I don’t know if many Americans do either (grin)

    June 29, 2013 at 3:42 pm
  • SloMotion Like Snail says:

    You got some good answers. ya the first election is to choose whose gonna represent the republican and democratic parties. the “2nd” election will be the battle between the winners from each party for president/vice president

    June 29, 2013 at 6:25 pm
  • Sly Fox [King of Fools] says:

    First they’ve got to pick the man or maybe the woman in this case who will represent the party for the real election. Then they have the the real election! Everything else between is just hype which takes peoples minds off what’s really going on! PANEM ET CIRCENSES Now for those who have answered and made reference to others systems in particular the British, I saw that somebody said the the UK was less Democratic than the US!! Come on now the US has only a two party system Reps (Right)or Dems (Centre). However even if the last few decades have seen the two main parties way up front, there are more than just the Cons(R). and the Labs(L), there are also the Libs(C) and quite a few other party all of which can win seats in parliament and have some say in the way the country in run! Further more as to the fact that a government can fall due to the party this is not completely true or at least it has been explained very badly. If one thinks to the Cons Gov, of thatcher when even her own party had had enough they just removed her but the party still held office under John Major! So if anything the British system is not only more democratic is all safer! sorry the last bit was for the asker who I am sure understand everything of his own country’s voting and political system. But for anyone who thinks they understand the British system, but doesn’t really. Thank you!

    June 29, 2013 at 10:11 pm
  • auntb93 says:

    It’s a complicated process. All the states do primaries, but not at the same time. Iowa and New Hampshire are determined to be first, but I think that’s silly, because a lot of candidates drop out later. Anyway, a whole bunch are at the same time as Missouri, my state, which is early February. Eventually, all the primaries are completed. Now, we didn’t actually vote for the candidates in that one, we voted for delegates to the national convention of the party. Those delegates are pledged to vote for the candidate we effectively voted for. That is all done by state law, and is different. Some pledge all their delegates to the one that won in their state; some apportion them. Some say they must stick to the candidate they were sent to vote for all the way through the convention, others are allowed to change their votes under certain circumstances. This is what we get for having 50 stubbornly independent states. Anyway, the parties each hold a convention, including the “minor” parties such as Libertarian and Green. Once they choose a candidate by this complicated process, then that candidate chooses his or her running mate. Often, but not always, it is the candidate that came in second in the party’s primary. Then they really go into high gear campaigning, and we eventually vote the first Tuesday after the first Monday in November (i.e., never November 1). Even then, we are not literally voting for the candidates, but for the electoral college representatives. They then choose the president and vice-president. That’s why it is possible for someone to win the popular vote but lose the election. It’s a crazy system, and people are always suggesting improvements, but it was set up to balance large states with small (population-wise), and consequently urban with rural. All reforms crab one of these two factions, so we continue as we have done.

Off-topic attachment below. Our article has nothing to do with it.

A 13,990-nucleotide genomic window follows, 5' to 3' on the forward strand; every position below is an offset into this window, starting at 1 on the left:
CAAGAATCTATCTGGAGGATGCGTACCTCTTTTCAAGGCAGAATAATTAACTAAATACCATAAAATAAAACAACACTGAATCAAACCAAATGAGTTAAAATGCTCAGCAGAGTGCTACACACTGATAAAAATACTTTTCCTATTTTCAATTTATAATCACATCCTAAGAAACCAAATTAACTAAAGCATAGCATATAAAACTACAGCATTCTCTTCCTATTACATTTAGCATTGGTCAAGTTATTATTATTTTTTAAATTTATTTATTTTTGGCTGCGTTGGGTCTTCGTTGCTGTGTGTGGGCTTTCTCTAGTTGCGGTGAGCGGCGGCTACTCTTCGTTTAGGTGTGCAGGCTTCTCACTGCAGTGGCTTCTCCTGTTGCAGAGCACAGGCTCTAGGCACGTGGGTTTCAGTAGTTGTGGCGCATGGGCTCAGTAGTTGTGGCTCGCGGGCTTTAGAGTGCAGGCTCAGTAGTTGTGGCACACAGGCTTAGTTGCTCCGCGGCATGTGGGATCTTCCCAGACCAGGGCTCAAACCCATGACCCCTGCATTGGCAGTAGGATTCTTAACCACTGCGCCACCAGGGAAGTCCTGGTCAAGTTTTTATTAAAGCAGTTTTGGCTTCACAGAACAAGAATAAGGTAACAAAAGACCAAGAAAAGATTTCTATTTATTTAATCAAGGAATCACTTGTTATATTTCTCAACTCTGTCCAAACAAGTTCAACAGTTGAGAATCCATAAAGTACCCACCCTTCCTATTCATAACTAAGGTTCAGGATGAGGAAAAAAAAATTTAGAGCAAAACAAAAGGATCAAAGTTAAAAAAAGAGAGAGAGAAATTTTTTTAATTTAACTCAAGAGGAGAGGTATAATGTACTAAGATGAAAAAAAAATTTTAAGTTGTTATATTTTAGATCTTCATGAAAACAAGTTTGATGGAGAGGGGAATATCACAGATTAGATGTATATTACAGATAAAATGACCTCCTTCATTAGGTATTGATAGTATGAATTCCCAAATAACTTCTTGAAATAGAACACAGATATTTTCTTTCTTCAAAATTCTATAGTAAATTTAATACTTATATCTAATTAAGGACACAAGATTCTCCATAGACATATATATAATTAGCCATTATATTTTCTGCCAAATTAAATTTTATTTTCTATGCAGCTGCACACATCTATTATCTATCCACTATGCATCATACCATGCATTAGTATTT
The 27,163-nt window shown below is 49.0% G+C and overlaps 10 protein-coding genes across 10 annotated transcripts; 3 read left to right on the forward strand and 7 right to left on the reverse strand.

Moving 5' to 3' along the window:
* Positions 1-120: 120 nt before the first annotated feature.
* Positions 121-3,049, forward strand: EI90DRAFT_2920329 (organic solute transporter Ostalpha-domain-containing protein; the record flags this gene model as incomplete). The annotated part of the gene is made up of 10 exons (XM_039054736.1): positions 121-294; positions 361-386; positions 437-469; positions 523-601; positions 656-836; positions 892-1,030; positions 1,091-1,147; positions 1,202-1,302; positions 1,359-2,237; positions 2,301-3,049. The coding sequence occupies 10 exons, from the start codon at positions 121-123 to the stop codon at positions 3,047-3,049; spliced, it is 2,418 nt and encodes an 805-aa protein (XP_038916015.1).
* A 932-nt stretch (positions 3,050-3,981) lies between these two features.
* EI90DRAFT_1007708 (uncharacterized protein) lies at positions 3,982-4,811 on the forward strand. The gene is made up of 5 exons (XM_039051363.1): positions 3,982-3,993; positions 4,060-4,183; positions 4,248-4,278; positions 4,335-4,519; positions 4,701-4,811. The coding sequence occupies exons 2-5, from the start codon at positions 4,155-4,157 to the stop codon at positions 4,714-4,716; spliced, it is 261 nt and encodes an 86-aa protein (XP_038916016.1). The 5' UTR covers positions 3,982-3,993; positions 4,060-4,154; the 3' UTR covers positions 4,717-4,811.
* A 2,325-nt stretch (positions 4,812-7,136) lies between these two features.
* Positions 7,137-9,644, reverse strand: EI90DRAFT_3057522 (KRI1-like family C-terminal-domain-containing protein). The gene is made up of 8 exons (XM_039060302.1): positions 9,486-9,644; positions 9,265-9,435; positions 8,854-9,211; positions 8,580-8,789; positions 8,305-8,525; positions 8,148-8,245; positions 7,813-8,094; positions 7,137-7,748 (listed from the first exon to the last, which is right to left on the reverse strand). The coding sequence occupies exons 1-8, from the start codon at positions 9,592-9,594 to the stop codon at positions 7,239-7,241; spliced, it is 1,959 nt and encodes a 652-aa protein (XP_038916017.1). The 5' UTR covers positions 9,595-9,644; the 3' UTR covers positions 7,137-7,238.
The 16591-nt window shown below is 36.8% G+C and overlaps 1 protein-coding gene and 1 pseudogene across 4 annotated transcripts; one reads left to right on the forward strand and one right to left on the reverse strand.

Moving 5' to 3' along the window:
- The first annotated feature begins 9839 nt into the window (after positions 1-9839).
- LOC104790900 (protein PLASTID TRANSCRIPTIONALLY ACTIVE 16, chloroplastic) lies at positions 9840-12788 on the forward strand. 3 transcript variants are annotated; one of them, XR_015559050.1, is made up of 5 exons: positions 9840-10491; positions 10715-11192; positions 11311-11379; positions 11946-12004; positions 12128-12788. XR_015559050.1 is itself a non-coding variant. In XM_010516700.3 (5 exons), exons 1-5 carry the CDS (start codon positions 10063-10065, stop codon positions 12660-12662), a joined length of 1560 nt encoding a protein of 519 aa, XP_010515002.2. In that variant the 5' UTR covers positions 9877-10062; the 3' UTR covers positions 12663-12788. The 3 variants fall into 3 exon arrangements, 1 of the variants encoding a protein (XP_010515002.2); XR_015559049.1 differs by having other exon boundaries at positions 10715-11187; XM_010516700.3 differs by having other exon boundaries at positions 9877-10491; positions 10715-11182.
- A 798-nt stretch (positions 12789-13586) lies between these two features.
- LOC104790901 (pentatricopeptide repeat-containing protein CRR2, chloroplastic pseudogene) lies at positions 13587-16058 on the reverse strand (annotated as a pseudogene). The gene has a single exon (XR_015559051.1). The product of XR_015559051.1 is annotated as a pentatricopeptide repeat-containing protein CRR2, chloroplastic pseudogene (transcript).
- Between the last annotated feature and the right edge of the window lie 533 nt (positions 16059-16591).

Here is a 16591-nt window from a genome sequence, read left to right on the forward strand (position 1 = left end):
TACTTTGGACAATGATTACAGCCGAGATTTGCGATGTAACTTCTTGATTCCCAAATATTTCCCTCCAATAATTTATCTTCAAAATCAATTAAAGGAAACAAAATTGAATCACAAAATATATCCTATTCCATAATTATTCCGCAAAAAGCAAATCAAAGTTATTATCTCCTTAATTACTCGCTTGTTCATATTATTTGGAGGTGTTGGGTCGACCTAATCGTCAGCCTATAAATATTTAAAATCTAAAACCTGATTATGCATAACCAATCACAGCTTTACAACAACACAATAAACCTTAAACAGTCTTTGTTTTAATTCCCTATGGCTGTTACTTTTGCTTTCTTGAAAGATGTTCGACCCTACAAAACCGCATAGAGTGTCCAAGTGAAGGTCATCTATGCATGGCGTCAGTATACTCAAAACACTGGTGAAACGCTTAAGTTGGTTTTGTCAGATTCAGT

June 30, 2013 at 2:57 am
  • scrooge says:

    all you have to remember is, after super Tuesday it is all over.

    June 30, 2013 at 3:14 am